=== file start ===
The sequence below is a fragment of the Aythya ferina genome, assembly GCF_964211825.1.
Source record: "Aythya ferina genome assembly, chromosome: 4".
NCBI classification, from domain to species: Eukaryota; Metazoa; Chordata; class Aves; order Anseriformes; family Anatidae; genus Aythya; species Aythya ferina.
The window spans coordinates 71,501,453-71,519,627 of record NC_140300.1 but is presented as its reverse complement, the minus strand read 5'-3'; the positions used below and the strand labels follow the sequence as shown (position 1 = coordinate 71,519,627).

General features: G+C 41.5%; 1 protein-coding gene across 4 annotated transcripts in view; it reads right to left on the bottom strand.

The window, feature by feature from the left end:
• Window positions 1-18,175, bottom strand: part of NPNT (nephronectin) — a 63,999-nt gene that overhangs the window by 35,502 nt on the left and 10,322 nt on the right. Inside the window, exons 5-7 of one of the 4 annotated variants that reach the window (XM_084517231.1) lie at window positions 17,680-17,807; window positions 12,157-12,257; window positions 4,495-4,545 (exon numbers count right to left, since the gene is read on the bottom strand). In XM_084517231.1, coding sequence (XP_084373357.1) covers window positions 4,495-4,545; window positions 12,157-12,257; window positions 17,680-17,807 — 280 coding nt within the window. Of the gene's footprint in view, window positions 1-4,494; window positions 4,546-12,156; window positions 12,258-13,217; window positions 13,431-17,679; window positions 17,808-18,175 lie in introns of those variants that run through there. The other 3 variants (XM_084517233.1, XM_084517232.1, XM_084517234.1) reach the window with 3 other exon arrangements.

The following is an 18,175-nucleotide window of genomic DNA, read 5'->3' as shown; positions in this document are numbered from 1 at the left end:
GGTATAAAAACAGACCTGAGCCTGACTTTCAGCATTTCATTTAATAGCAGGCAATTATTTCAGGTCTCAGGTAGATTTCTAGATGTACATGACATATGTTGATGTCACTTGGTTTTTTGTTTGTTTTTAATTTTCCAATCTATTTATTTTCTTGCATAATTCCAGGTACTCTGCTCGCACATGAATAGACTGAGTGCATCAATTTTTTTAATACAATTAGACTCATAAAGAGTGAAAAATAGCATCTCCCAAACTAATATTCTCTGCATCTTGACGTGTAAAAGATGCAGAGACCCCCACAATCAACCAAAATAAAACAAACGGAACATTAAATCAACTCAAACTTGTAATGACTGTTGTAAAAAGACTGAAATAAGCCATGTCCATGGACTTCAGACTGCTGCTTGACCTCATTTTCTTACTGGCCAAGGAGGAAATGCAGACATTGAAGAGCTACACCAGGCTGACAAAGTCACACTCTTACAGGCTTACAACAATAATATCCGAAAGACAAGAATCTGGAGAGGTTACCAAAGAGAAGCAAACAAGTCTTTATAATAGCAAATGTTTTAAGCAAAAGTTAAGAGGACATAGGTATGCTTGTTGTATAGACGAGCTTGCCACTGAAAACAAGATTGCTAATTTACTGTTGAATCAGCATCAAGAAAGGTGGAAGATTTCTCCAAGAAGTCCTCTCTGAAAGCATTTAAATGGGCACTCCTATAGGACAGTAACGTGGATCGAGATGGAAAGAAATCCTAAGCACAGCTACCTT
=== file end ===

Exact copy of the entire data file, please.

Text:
The sequence below is a fragment of the Aythya ferina genome, assembly GCF_964211825.1.
Source record: "Aythya ferina genome assembly, chromosome: 4".
NCBI classification, from domain to species: Eukaryota; Metazoa; Chordata; class Aves; order Anseriformes; family Anatidae; genus Aythya; species Aythya ferina.
The window spans coordinates 71,501,453-71,519,627 of record NC_140300.1 but is presented as its reverse complement, the minus strand read 5'-3'; the positions used below and the strand labels follow the sequence as shown (position 1 = coordinate 71,519,627).

General features: G+C 41.5%; 1 protein-coding gene across 4 annotated transcripts in view; it reads right to left on the bottom strand.

The window, feature by feature from the left end:
• Window positions 1-18,175, bottom strand: part of NPNT (nephronectin) — a 63,999-nt gene that overhangs the window by 35,502 nt on the left and 10,322 nt on the right. Inside the window, exons 5-7 of one of the 4 annotated variants that reach the window (XM_084517231.1) lie at window positions 17,680-17,807; window positions 12,157-12,257; window positions 4,495-4,545 (exon numbers count right to left, since the gene is read on the bottom strand). In XM_084517231.1, coding sequence (XP_084373357.1) covers window positions 4,495-4,545; window positions 12,157-12,257; window positions 17,680-17,807 — 280 coding nt within the window. Of the gene's footprint in view, window positions 1-4,494; window positions 4,546-12,156; window positions 12,258-13,217; window positions 13,431-17,679; window positions 17,808-18,175 lie in introns of those variants that run through there. The other 3 variants (XM_084517233.1, XM_084517232.1, XM_084517234.1) reach the window with 3 other exon arrangements.

The following is an 18,175-nucleotide window of genomic DNA, read 5'->3' as shown; positions in this document are numbered from 1 at the left end:
GGTATAAAAACAGACCTGAGCCTGACTTTCAGCATTTCATTTAATAGCAGGCAATTATTTCAGGTCTCAGGTAGATTTCTAGATGTACATGACATATGTTGATGTCACTTGGTTTTTTGTTTGTTTTTAATTTTCCAATCTATTTATTTTCTTGCATAATTCCAGGTACTCTGCTCGCACATGAATAGACTGAGTGCATCAATTTTTTTAATACAATTAGACTCATAAAGAGTGAAAAATAGCATCTCCCAAACTAATATTCTCTGCATCTTGACGTGTAAAAGATGCAGAGACCCCCACAATCAACCAAAATAAAACAAACGGAACATTAAATCAACTCAAACTTGTAATGACTGTTGTAAAAAGACTGAAATAAGCCATGTCCATGGACTTCAGACTGCTGCTTGACCTCATTTTCTTACTGGCCAAGGAGGAAATGCAGACATTGAAGAGCTACACCAGGCTGACAAAGTCACACTCTTACAGGCTTACAACAATAATATCCGAAAGACAAGAATCTGGAGAGGTTACCAAAGAGAAGCAAACAAGTCTTTATAATAGCAAATGTTTTAAGCAAAAGTTAAGAGGACATAGGTATGCTTGTTGTATAGACGAGCTTGCCACTGAAAACAAGATTGCTAATTTACTGTTGAATCAGCATCAAGAAAGGTGGAAGATTTCTCCAAGAAGTCCTCTCTGAAAGCATTTAAATGGGCACTCCTATAGGACAGTAACGTGGATCGAGATGGAAAGAAATCCTAAGCACAGCTACCTT